Suicidal Men DO seek help
A new study of suicide in middle-age men challenges the old adage that men don’t seek help and emphasises the need for frontline services to genuinely work together to reduce suicide.
The latest report from the National Confidential Inquiry into Suicide and Safety in Mental Health 'Suicide By Middle Aged Men' examined suicides among men aged 40-54 in 2017. (There were 1,516 of these from which a random sample of approximately 20% - 288 individuals - was chosen for in-depth investigation.)
Nearly all of the men who took their own lives (91%) had been in contact with at least one frontline service or agency. Two thirds (67%) had been in touch in the three months before their deaths. Usually contact was with their GP or other primary care services (82%). But half had been in contact with mental health services and nearly a third (30%) in contact with the justice system.
Although each suicide is unique, the report gives some insight in the sorts of factors often involved.
Over half (57%) were experiencing economic problems: 30% were unemployed, and a fifth (21%) were divorced or separated. Over a third (36%) had a problem with alcohol, 31% with illicit drugs.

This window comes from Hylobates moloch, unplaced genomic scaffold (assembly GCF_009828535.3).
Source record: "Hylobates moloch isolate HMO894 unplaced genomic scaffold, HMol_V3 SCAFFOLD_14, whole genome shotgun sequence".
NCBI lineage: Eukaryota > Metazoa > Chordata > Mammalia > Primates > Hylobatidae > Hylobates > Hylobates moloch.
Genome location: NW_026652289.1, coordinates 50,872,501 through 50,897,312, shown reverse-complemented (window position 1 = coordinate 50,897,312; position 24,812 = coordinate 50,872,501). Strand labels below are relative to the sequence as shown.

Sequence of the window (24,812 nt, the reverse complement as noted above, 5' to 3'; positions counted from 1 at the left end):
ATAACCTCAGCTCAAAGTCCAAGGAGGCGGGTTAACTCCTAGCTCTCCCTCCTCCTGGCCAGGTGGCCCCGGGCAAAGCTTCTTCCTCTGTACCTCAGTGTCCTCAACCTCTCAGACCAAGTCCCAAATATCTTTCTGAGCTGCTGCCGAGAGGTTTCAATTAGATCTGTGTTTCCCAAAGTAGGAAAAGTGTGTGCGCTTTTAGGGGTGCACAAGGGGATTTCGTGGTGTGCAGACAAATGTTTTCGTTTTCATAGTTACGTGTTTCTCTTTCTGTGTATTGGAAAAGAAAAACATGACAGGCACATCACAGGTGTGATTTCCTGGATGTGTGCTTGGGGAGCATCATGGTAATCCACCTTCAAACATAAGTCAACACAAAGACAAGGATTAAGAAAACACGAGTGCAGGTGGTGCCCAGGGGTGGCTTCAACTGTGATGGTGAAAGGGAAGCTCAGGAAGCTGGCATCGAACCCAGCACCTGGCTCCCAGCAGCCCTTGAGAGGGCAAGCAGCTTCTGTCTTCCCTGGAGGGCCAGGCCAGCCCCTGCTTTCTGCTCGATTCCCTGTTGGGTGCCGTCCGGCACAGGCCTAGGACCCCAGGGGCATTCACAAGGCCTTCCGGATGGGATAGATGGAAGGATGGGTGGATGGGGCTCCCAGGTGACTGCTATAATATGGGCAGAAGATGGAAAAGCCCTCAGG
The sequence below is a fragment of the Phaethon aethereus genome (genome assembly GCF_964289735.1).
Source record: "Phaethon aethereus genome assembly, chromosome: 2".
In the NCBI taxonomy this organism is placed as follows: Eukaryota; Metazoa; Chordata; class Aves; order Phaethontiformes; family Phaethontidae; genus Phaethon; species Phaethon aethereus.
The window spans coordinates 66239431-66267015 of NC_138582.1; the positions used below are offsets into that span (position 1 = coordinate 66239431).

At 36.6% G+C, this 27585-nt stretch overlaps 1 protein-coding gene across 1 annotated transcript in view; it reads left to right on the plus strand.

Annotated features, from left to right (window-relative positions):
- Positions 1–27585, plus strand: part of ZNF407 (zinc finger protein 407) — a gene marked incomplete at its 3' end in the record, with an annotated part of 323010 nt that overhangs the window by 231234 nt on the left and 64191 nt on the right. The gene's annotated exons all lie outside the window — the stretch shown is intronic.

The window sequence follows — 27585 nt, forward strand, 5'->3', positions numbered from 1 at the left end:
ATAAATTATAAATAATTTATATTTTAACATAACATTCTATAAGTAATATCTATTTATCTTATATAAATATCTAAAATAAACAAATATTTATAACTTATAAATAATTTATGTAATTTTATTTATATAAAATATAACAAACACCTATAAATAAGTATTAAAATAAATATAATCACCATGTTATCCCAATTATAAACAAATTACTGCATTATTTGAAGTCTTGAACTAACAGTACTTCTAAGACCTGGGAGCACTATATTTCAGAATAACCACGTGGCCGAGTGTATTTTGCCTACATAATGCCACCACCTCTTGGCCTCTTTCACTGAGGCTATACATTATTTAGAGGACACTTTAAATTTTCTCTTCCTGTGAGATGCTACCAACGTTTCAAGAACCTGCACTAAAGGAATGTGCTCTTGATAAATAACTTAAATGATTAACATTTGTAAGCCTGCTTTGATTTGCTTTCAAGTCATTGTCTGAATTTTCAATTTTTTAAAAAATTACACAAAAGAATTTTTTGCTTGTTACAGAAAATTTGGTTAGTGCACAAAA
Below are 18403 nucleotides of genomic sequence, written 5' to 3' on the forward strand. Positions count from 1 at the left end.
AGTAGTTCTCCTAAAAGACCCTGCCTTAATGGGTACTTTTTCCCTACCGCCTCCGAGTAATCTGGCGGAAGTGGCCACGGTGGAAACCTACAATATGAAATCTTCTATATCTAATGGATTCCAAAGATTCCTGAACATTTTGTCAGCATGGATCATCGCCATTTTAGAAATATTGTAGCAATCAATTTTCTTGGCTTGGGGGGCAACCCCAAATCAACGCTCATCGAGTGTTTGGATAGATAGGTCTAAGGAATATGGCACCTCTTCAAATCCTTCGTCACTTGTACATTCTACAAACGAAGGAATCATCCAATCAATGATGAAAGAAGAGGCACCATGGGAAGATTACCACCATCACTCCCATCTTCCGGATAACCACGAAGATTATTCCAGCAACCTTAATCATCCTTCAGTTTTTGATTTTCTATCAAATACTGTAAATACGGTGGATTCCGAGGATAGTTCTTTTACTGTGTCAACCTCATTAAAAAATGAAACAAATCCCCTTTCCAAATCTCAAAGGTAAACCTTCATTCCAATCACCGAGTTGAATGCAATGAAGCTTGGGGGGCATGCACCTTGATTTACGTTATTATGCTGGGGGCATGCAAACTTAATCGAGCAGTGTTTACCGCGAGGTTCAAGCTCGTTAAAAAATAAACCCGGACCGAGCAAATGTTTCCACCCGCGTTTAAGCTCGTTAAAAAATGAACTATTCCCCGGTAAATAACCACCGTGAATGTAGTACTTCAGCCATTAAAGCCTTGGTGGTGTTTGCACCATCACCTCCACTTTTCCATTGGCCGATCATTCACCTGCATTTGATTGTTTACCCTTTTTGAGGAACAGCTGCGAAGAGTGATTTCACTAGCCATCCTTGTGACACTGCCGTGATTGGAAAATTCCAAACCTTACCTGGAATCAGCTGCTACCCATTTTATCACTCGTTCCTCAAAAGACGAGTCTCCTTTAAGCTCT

Over half (52%) had a pre-existing physical health condition, most commonly heart problems such as high blood pressure, respiratory problems such as asthma, digestive problems such as cirrhosis of the liver and chronic pain.
Nearly half (44%) had previously self-harmed and over a third (34%) appeared to have been affected by bereavement. One in seven (15%) had used the internet in ways that were suicide-related, often searching for information about methods
Despite the high levels of contact with frontline service, very little of this contact was with psychological services - only 5% of the men were engaged with talking therapies. This being so other services need to step up.
‘There is a vital role in prevention particularly for primary care, A&E, the justice system, and mental health services,’ the report concludes. ‘We should focus on how these services can improve the recognition of risk and respond to men’s needs, and how services might work better together.’
It’s tough for men to ask for help but if you don’t ask when you need it, things generally only get worse. Especially during a major pandemic like Covid-19. So we’re asking.
Men appear more likely to get Covid-19 and far, far more likely to die from it. The Men's Health Forum are working hard pushing for more action on this from government, from health professionals and from all of us. Why are men more affected and what can we do about it? We need the data. We need the research. We need the action. Currently we're the only UK charity doing this - please help us.
Here’s our fund-raising page - please chip in if you can.